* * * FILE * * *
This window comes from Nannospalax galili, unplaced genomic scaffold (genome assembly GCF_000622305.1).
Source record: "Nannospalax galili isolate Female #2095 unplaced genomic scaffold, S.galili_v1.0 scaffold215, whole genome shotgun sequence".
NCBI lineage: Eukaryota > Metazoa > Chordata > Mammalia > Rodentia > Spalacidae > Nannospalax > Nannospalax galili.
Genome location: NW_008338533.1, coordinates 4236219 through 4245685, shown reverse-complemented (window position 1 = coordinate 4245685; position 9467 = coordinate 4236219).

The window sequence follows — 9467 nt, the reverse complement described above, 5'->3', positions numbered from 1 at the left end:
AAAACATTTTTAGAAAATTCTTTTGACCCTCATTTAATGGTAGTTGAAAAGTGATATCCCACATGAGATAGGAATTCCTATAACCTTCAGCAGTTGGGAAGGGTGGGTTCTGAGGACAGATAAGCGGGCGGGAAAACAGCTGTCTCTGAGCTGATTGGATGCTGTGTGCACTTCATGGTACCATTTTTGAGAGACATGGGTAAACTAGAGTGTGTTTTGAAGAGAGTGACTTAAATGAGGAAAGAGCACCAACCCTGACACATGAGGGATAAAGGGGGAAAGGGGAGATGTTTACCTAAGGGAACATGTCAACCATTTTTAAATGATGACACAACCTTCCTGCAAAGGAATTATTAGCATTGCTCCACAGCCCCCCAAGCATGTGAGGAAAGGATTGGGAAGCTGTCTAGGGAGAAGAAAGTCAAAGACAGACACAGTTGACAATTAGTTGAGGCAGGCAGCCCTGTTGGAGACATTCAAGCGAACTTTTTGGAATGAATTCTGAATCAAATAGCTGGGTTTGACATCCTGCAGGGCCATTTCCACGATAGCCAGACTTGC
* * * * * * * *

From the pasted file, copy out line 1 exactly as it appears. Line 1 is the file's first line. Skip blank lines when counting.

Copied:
This window comes from Nannospalax galili, unplaced genomic scaffold (genome assembly GCF_000622305.1).